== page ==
Network Effects in an Open Financial World

Ivan Martinez
Nov 25 · 7 min read

Ethereum is itself a living, thriving ecosystem that has its own multiplying network effects.

Ether as Money

Bitcoin, as a rather simply designed network, suits being a store of value extremely well. It’s very difficult to take control over and its main value is the ability for it to be scarce and maintain that strict scarcity regardless of the current world-wide geopolitical climate. Ethereum however has a severely different monetary policy which allows it to be more flexible, adjust for security funding and allows for more innovative changes submitted as Ethereum Improvement Proposals like EIP-1559.

While Ethereum is entirely permissionless and censorship-resistant like Bitcoin, it also hosts an entire ecosystem of decentralized applications (dapps) that provide additional value and usage to Ether as a currency and the network itself. Some people might not understand how large the ecosystem is and the network effects that exist within it. Most people likely only know the ERC20 tokens that are mainly associated with ICOs.

Ethereum is currently undergoing massive innovation around open financial applications reaching far beyond the over-hyped and flawed promises of ICOs. In this post, we’ll explore and map out this exciting ecosystem, and how each application being built adds to the rest of the ecosystem.

Where it begins — DAI

You may know DAI as a stablecoin on the Ethereum network, if not I highly recommend you look into it. To explain simply: Ether’s value by itself is highly volatile, and what DAI provides to the ecosystem is stability. DAI is designed as a loose peg to $1 USD and it can be used as reference of price stability that previously did not exist on the Ethereum network. One great benefit is that it allows applications on Ethereum to offer functionality in the context of a well-known stable currency, while still being entirely decentralized.

Having a stable token on Ethereum people can trust allows the ecosystem to expand in ways never possible before! While Ether can work great as money, it’s extremely difficult for a financial ecosystem to develop without any reference of stability.

What about the reserve-backed stable tokens like USDT or USDC? Well, while these can possibly operate as references of stability, they can also be externally controlled by their creators. This control can include blacklisting or freezing transfers, which would be absolutely horrible for dapps if that ability were in the wrong hands! Dapps can’t trust these tokens as much as DAI since it would be putting too much trust onto their creators.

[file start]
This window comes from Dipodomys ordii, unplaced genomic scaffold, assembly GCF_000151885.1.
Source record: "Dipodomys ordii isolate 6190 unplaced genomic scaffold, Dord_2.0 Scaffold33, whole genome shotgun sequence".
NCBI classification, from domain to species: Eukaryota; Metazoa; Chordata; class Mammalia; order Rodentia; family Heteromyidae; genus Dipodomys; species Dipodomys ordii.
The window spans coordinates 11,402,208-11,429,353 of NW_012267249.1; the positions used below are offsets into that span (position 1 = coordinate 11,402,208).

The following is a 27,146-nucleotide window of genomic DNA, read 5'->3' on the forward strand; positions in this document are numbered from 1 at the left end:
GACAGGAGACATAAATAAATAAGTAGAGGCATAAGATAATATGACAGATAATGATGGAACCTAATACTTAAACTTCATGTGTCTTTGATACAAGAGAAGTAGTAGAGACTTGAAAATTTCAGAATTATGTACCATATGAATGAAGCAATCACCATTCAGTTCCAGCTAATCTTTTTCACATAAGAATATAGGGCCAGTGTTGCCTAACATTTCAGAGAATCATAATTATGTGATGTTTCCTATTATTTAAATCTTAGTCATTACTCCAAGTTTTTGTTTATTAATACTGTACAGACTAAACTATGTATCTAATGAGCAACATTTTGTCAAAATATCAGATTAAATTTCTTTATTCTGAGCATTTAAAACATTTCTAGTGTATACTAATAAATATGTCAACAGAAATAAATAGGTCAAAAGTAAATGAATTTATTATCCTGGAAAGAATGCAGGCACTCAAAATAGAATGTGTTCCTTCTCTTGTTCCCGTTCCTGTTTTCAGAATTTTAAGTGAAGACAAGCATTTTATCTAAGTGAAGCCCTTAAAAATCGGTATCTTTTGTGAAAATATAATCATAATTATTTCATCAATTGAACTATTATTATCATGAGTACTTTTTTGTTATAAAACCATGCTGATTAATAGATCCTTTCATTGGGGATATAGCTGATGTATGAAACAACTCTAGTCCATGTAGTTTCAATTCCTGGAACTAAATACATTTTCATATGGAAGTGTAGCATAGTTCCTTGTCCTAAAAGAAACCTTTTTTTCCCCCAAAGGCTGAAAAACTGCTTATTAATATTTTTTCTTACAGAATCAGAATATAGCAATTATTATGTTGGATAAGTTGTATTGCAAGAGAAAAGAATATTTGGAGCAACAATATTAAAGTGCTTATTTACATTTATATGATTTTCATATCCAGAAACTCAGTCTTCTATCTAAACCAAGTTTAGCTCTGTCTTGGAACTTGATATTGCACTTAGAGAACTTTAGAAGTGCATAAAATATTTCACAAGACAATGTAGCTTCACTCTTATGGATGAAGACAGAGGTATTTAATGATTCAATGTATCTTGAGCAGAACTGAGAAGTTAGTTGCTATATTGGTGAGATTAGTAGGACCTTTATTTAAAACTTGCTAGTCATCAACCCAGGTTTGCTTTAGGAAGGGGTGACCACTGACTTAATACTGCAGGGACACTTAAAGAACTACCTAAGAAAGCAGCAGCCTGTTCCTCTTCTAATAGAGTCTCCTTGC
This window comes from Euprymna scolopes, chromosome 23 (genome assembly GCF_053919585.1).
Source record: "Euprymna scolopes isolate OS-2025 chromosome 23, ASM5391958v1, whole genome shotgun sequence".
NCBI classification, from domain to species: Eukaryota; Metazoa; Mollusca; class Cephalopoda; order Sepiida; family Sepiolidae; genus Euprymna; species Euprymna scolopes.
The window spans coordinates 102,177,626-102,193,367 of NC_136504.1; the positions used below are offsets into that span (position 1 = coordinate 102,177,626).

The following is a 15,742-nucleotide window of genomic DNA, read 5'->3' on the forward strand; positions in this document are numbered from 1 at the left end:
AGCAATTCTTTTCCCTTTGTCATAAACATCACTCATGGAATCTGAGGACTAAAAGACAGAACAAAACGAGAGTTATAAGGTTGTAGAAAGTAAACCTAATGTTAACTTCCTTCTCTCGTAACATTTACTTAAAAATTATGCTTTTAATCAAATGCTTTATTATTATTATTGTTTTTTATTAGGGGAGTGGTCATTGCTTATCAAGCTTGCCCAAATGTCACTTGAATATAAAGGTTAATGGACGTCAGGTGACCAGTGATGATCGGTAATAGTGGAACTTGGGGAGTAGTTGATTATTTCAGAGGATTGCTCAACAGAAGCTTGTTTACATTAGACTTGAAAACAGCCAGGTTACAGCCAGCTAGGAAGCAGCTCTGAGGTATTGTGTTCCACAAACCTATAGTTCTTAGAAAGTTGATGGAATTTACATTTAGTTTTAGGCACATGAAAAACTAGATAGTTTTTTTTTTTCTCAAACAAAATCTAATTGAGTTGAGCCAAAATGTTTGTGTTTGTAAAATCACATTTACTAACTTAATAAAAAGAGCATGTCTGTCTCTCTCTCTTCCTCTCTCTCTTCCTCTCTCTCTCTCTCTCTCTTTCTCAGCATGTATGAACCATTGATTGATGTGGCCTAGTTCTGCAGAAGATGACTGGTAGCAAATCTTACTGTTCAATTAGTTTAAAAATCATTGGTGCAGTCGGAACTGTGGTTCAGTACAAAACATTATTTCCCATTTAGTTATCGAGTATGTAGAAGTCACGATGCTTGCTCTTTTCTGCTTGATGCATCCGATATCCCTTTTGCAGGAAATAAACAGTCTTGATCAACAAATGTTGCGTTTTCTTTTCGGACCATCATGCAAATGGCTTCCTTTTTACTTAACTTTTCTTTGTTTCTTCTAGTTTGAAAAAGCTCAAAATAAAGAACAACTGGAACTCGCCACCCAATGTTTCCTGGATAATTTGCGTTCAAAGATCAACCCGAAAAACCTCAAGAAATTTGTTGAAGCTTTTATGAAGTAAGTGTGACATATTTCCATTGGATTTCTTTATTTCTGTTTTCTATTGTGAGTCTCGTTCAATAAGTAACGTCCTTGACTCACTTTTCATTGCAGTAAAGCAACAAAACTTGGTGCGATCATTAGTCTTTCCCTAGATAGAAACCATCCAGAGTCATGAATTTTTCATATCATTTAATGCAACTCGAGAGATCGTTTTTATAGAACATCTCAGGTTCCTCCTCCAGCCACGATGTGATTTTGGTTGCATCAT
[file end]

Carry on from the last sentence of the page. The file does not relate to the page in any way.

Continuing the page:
Money verbs through DAI

The phrase “money verbs” describes any action you can perform with money.
This can mean: (Name-dropping the relevant dapps, no need to look into them now)
- Spending/Earning — (sending transactions)
- Borrowing/Lending — (Compound, MakerDao)
- Exchanging — (Uniswap, Kyber)
- Pooling for interest — (Compound, PoolTogether)
- Staking as collateral — (MakerDao)
- Saving — (Compound, Dharma)
- Trading — (Kyber, OasisDex, IDEX)
- Leverage Trading — (dy/dx, Synthetix)

Most people might look at these money verbs and would mainly think of trading and lending/borrowing. Which in current financial systems, don’t really amount as much for most people.

But when you remove the middleman from all these actions, such as a bank or exchange, and allow them to cooperate with each other, some really amazing things can be done. We’ve been seeing this a lot lately with Compound’s lending system. While you on your own can loan out DAI for a nice variable-rate of ~6% yearly returns, not only are you earning interest, but the system that this is performed with is actually capable of delegation and transferring.

This could allow community members to simply lend out their money, for the sake of some organization or entity that needs funding, and help provide additional funding at no cost to anyone! Just simply lending out your DAI for a short time period! Once the needed funds have been raised, or you just don’t wish to lend in their name anymore, you can simply exit with all the money you started with.
Imagine if banks were removed from the financial system, and the interest they earned would go to the people, instead of banks exploiting fiat’s inflation for others to put their money in a bank.

There is almost $650 mil being locked in financial applications (DeFi), thanks to DAI.

There’s plenty more I’d like to go over regarding DAI, and there have been several spin-offs that plug into the economics of normal DAI which you can read about here, (I recommend you understand how DAI works before looking into these).

Financial systems in an open world